Albedo depends on the frequency of the radiation. When quoted unqualified, it usually refers to some appropriate average across the spectrum of visible light. In general, the albedo depends on the directional distribution of incoming radiation. Exceptions are Lambertian surfaces, which scatter radiation in all directions according to a cosine function, so their albedo does not depend on the incident distribution. In practice, a bidirectional reflectance distribution function (BRDF) may be required to characterize the scattering properties of a surface accurately, although the albedo is a very useful first approximation.

The albedo is an important concept in climatology and astronomy, as well as in computer graphics and computer vision. The average overall albedo of Earth, its planetary albedo, is 30 to 35%, because of the covering by clouds, but varies widely locally across the surface, depending on the geological and environmental features.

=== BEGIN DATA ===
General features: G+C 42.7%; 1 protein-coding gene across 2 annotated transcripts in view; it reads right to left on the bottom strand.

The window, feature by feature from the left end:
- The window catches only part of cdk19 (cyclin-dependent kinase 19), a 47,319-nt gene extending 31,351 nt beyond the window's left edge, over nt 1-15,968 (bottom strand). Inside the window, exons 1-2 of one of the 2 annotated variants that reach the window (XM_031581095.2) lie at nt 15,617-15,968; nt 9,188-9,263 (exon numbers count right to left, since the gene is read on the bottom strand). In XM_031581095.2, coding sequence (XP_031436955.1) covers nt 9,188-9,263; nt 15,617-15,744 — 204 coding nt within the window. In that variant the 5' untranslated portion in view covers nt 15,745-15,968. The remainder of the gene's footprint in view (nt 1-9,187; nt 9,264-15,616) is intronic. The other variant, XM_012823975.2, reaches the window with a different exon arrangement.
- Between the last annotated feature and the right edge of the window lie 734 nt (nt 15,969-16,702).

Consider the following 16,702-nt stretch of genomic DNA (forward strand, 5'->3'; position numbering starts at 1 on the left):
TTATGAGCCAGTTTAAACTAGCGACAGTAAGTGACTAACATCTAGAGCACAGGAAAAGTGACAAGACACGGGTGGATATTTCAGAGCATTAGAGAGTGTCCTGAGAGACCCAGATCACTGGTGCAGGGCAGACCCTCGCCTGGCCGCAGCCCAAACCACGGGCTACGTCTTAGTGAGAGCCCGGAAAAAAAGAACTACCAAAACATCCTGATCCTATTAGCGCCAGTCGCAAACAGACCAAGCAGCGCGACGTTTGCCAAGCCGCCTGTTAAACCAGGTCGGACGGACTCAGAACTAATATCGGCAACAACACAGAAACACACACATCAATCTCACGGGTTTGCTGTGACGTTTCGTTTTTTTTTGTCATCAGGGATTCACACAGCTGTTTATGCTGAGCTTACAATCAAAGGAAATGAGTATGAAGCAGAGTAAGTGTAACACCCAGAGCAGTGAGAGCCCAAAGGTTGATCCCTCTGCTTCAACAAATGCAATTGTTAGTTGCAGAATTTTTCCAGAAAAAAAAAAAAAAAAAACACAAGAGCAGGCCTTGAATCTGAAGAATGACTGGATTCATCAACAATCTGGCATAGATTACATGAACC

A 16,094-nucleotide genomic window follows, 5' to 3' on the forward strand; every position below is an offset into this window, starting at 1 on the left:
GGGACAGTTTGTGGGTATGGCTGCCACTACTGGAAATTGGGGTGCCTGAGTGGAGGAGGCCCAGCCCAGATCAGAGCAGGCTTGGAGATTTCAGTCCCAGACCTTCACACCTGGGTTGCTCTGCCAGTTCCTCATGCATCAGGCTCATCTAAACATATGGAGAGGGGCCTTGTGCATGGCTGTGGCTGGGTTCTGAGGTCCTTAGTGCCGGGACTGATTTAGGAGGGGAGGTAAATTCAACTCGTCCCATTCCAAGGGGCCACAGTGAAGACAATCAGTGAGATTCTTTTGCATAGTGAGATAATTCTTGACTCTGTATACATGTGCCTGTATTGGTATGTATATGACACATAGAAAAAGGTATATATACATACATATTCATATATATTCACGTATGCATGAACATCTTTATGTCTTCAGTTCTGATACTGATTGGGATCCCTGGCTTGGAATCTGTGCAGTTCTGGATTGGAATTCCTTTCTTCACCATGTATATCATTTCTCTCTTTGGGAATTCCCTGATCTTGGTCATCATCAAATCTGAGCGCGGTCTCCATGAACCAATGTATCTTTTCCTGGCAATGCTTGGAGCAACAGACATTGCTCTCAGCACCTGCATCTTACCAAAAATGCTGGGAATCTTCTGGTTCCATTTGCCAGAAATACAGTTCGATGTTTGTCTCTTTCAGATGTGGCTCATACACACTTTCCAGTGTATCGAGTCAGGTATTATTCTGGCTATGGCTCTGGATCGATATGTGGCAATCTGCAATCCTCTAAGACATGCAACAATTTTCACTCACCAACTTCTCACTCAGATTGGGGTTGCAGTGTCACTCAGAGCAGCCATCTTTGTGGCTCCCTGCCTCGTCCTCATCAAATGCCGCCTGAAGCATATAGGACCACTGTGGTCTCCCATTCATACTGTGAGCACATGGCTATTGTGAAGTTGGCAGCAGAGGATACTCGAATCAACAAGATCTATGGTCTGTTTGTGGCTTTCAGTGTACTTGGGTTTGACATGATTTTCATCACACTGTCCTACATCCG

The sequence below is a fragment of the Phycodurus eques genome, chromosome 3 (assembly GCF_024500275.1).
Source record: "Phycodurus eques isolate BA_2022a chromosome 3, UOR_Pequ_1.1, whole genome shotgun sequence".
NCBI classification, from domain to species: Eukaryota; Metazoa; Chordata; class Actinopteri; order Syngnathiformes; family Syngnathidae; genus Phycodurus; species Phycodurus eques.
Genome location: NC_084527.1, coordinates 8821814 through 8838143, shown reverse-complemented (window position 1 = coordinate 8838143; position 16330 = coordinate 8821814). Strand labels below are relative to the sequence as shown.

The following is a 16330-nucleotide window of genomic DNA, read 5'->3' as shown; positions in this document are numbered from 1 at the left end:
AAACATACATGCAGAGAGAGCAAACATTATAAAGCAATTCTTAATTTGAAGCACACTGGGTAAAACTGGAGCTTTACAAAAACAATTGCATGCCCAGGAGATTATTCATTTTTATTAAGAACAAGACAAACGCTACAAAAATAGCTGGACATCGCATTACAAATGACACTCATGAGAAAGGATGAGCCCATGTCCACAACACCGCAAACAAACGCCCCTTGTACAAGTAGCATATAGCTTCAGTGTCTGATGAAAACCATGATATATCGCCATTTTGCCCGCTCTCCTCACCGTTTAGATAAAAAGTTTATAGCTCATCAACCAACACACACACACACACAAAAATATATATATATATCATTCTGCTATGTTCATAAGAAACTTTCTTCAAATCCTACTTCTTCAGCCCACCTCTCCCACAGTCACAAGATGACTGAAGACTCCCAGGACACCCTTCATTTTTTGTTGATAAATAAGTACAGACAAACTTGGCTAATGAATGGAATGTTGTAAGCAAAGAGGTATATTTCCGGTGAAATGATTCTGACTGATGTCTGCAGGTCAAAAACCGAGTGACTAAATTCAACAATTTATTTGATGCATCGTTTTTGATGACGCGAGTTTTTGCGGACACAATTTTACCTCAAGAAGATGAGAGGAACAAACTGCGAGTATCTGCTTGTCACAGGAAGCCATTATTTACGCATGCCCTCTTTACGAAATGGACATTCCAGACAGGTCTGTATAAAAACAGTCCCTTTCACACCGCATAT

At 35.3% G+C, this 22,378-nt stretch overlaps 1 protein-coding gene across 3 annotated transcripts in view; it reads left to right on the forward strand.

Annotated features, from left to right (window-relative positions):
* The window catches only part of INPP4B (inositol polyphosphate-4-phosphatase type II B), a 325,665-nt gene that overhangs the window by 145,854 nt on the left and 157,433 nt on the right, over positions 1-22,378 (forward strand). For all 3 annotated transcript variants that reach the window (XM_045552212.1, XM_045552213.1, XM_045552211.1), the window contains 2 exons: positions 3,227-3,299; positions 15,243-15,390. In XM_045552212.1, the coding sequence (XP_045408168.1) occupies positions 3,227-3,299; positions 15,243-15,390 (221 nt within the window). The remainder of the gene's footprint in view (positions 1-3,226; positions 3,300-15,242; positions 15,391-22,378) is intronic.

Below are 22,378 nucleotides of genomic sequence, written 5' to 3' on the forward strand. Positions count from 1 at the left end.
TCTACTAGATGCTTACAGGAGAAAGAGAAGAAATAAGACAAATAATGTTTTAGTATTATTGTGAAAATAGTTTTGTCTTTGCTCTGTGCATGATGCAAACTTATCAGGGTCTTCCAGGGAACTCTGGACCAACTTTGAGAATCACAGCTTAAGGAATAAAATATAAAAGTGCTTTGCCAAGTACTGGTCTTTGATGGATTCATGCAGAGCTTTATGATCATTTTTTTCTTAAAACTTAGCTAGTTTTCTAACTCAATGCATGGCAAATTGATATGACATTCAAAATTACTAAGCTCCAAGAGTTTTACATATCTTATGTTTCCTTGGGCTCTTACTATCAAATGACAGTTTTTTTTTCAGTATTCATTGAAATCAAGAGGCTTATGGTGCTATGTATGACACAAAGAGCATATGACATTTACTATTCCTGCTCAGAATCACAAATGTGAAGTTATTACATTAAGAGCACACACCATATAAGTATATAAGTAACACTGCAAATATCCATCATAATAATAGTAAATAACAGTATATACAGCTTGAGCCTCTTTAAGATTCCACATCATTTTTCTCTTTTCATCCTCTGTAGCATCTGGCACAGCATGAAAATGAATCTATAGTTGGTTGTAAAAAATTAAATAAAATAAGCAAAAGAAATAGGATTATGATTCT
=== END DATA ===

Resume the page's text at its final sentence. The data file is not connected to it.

Atmospheric heat absorption


Energy Transfer in atmosphere

Albedo graph

Albedo percentage of material

Green walls

A green wall is a wall, either free-standing or part of a building, that is partially or completely covered with vegetation and, in some cases, soil or an inorganic growing medium. The vegetation for a green façade is always attached on outside walls; with living walls this is also usually the case, although some living walls can also be green walls for interior use.For living walls there are many methods including attaching to the air return of the building to help with air filtration.

There are two main categories of green walls: green façades and living walls. Green façades are made up of climbing plants either growing directly on a wall or, more recently, specially designed supporting structures. The plant shoot system grows up the side of the building while being rooted in the ground. With a living wall the modular panels are often made of stainless steel containers, geotextiles, irrigation systems, a growing medium and vegetation.

There are three types of Growth Media used in living walls, loose media, mat media and structural media.

Green wall 1

Green wall 2

Green wall 3

Green wall 4

Function of green walls: